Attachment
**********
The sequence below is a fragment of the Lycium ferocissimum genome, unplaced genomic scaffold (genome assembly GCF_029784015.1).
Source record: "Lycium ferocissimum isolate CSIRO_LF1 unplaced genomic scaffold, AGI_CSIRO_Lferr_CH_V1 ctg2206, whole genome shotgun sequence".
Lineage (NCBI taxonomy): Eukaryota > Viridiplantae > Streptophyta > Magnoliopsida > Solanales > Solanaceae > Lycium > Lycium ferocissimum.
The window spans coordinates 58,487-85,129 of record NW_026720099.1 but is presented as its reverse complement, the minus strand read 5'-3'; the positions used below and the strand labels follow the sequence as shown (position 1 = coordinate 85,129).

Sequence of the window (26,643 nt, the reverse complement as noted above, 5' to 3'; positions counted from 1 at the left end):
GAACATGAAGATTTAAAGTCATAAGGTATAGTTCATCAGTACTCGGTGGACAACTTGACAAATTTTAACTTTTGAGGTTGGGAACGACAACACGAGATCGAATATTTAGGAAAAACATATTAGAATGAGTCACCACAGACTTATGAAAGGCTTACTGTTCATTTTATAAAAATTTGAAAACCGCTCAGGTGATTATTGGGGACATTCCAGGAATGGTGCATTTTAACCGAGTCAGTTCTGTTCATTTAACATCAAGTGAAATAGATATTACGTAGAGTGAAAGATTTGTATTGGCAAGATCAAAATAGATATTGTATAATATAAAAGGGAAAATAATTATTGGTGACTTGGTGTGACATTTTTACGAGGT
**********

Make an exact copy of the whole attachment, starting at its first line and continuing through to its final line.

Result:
The sequence below is a fragment of the Lycium ferocissimum genome, unplaced genomic scaffold (genome assembly GCF_029784015.1).
Source record: "Lycium ferocissimum isolate CSIRO_LF1 unplaced genomic scaffold, AGI_CSIRO_Lferr_CH_V1 ctg2206, whole genome shotgun sequence".
Lineage (NCBI taxonomy): Eukaryota > Viridiplantae > Streptophyta > Magnoliopsida > Solanales > Solanaceae > Lycium > Lycium ferocissimum.
The window spans coordinates 58,487-85,129 of record NW_026720099.1 but is presented as its reverse complement, the minus strand read 5'-3'; the positions used below and the strand labels follow the sequence as shown (position 1 = coordinate 85,129).

Sequence of the window (26,643 nt, the reverse complement as noted above, 5' to 3'; positions counted from 1 at the left end):
GAACATGAAGATTTAAAGTCATAAGGTATAGTTCATCAGTACTCGGTGGACAACTTGACAAATTTTAACTTTTGAGGTTGGGAACGACAACACGAGATCGAATATTTAGGAAAAACATATTAGAATGAGTCACCACAGACTTATGAAAGGCTTACTGTTCATTTTATAAAAATTTGAAAACCGCTCAGGTGATTATTGGGGACATTCCAGGAATGGTGCATTTTAACCGAGTCAGTTCTGTTCATTTAACATCAAGTGAAATAGATATTACGTAGAGTGAAAGATTTGTATTGGCAAGATCAAAATAGATATTGTATAATATAAAAGGGAAAATAATTATTGGTGACTTGGTGTGACATTTTTACGAGGT